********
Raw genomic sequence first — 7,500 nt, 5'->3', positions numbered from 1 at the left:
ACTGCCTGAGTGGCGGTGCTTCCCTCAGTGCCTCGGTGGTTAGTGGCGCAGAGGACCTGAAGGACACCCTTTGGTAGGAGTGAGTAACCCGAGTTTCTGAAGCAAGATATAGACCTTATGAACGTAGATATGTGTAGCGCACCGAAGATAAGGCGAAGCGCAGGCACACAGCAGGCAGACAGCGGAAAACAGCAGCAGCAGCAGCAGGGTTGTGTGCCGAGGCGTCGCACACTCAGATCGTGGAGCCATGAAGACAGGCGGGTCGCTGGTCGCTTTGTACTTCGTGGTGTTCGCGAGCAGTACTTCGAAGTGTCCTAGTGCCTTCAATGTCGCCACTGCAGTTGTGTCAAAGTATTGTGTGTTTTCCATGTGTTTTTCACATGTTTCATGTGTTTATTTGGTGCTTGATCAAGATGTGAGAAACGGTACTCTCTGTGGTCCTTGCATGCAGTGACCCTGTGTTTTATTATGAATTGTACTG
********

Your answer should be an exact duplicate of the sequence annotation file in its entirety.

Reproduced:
Raw genomic sequence first — 7,500 nt, 5'->3', positions numbered from 1 at the left:
ACTGCCTGAGTGGCGGTGCTTCCCTCAGTGCCTCGGTGGTTAGTGGCGCAGAGGACCTGAAGGACACCCTTTGGTAGGAGTGAGTAACCCGAGTTTCTGAAGCAAGATATAGACCTTATGAACGTAGATATGTGTAGCGCACCGAAGATAAGGCGAAGCGCAGGCACACAGCAGGCAGACAGCGGAAAACAGCAGCAGCAGCAGCAGGGTTGTGTGCCGAGGCGTCGCACACTCAGATCGTGGAGCCATGAAGACAGGCGGGTCGCTGGTCGCTTTGTACTTCGTGGTGTTCGCGAGCAGTACTTCGAAGTGTCCTAGTGCCTTCAATGTCGCCACTGCAGTTGTGTCAAAGTATTGTGTGTTTTCCATGTGTTTTTCACATGTTTCATGTGTTTATTTGGTGCTTGATCAAGATGTGAGAAACGGTACTCTCTGTGGTCCTTGCATGCAGTGACCCTGTGTTTTATTATGAATTGTACTG